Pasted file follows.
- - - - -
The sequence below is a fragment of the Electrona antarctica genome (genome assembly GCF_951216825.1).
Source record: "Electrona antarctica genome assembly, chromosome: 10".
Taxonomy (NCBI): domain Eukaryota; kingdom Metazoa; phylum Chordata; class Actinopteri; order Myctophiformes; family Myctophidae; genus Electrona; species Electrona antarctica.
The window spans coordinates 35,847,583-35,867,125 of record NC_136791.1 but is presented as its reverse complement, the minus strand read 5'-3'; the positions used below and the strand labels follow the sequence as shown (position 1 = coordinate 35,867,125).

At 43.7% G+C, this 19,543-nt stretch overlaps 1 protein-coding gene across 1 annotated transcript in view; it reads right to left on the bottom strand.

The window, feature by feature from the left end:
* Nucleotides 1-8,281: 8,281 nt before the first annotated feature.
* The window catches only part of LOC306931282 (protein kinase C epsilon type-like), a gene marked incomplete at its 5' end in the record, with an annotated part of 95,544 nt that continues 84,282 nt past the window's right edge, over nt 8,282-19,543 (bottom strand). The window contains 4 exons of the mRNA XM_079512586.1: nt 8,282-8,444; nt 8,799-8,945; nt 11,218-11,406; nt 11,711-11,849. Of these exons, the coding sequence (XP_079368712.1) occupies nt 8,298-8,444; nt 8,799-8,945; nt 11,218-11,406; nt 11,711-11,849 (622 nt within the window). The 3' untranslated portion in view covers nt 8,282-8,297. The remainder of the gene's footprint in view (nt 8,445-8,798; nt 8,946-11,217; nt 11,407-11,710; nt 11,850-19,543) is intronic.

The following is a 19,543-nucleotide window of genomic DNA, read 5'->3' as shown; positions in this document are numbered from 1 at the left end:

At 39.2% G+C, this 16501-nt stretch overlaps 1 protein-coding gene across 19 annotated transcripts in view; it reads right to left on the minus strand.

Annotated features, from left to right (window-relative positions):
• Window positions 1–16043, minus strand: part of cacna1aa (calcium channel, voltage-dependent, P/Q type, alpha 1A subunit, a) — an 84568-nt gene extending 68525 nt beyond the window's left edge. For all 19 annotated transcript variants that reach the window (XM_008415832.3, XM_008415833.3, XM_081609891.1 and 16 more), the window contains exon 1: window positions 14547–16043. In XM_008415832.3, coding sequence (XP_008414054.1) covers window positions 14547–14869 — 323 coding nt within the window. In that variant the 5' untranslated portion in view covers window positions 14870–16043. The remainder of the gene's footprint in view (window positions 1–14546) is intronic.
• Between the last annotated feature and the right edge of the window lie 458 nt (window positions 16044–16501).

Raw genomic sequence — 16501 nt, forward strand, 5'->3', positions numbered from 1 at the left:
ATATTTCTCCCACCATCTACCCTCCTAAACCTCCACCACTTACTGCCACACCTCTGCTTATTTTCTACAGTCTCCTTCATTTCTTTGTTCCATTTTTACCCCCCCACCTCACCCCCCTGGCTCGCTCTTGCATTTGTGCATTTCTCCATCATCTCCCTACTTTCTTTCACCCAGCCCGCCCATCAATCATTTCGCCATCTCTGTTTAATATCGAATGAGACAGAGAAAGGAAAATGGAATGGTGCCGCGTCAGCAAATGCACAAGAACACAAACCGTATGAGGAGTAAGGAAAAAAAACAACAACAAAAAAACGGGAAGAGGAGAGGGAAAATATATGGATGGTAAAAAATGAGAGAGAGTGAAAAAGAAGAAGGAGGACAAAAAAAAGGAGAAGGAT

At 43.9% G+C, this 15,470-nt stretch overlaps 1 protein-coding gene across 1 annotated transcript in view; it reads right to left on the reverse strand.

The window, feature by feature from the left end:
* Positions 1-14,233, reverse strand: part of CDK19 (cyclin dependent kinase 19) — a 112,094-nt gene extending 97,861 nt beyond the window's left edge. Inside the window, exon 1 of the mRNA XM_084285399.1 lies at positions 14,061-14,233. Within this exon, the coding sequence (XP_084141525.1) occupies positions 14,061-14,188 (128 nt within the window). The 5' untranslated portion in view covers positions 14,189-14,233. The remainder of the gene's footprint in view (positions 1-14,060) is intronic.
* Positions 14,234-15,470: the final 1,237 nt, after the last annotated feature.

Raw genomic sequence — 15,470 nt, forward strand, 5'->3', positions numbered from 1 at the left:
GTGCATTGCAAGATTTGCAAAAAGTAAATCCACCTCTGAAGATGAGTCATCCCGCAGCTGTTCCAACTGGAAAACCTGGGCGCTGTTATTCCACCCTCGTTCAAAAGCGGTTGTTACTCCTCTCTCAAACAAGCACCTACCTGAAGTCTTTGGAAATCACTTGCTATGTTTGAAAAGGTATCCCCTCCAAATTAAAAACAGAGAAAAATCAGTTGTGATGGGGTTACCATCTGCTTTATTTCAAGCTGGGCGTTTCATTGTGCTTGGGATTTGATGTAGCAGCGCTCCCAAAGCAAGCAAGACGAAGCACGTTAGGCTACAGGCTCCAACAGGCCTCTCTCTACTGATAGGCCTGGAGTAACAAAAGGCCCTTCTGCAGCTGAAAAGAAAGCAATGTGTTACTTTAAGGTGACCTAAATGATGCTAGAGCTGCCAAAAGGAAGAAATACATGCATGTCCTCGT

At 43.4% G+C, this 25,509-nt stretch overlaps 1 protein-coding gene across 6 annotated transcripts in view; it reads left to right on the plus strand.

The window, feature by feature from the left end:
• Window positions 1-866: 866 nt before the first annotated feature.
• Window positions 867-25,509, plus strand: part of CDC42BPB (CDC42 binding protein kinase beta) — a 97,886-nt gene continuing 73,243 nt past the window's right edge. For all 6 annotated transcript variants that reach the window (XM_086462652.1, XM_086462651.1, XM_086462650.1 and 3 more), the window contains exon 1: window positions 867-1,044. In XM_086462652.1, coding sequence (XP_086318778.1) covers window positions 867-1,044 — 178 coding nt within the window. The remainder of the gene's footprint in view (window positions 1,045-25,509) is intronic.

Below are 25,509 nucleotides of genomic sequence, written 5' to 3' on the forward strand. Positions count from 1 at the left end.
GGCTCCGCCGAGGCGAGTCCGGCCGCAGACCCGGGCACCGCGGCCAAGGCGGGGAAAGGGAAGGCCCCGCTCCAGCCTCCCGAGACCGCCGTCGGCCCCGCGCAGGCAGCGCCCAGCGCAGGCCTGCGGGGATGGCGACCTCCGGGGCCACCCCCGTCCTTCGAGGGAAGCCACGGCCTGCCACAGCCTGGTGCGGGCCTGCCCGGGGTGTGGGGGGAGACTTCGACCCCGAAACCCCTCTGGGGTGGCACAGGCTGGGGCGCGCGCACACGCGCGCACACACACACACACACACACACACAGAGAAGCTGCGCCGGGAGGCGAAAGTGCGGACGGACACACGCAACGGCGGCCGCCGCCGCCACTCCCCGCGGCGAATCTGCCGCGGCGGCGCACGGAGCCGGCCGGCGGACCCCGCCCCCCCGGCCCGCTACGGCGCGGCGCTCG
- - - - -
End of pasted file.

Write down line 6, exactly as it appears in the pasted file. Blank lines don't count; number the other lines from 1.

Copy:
The window, feature by feature from the left end: